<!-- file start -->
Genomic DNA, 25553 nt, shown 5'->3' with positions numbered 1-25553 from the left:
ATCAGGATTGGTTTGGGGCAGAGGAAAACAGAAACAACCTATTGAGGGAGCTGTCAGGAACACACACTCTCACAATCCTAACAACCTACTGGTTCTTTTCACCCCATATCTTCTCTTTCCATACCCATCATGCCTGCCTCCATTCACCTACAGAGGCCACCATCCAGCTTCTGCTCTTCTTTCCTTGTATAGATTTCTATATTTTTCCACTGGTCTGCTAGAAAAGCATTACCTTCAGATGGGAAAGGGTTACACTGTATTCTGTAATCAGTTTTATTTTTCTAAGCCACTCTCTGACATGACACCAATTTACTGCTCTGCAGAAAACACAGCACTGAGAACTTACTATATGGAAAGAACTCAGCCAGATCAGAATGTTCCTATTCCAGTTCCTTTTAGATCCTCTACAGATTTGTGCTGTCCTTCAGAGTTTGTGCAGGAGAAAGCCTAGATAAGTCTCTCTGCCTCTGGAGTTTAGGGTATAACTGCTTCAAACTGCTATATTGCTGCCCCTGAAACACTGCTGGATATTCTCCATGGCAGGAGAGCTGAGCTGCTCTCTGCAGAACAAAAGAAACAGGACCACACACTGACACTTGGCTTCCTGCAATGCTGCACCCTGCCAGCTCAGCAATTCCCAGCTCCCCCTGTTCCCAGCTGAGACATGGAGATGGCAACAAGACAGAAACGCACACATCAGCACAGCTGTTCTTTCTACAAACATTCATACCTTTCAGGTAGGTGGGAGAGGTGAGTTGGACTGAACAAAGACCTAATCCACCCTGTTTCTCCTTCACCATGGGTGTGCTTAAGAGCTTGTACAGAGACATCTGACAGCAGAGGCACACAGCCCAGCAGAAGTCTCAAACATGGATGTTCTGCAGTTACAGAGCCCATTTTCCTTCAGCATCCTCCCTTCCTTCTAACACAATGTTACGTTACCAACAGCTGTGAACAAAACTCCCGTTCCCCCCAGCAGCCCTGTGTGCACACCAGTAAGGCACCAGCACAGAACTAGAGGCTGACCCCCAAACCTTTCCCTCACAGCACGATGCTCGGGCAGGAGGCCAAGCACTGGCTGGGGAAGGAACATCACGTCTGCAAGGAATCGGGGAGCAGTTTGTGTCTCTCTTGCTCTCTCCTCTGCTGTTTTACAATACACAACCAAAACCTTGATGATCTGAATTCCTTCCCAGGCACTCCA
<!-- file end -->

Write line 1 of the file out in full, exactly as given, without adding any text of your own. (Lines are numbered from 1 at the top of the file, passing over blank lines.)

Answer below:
Genomic DNA, 25553 nt, shown 5'->3' with positions numbered 1-25553 from the left: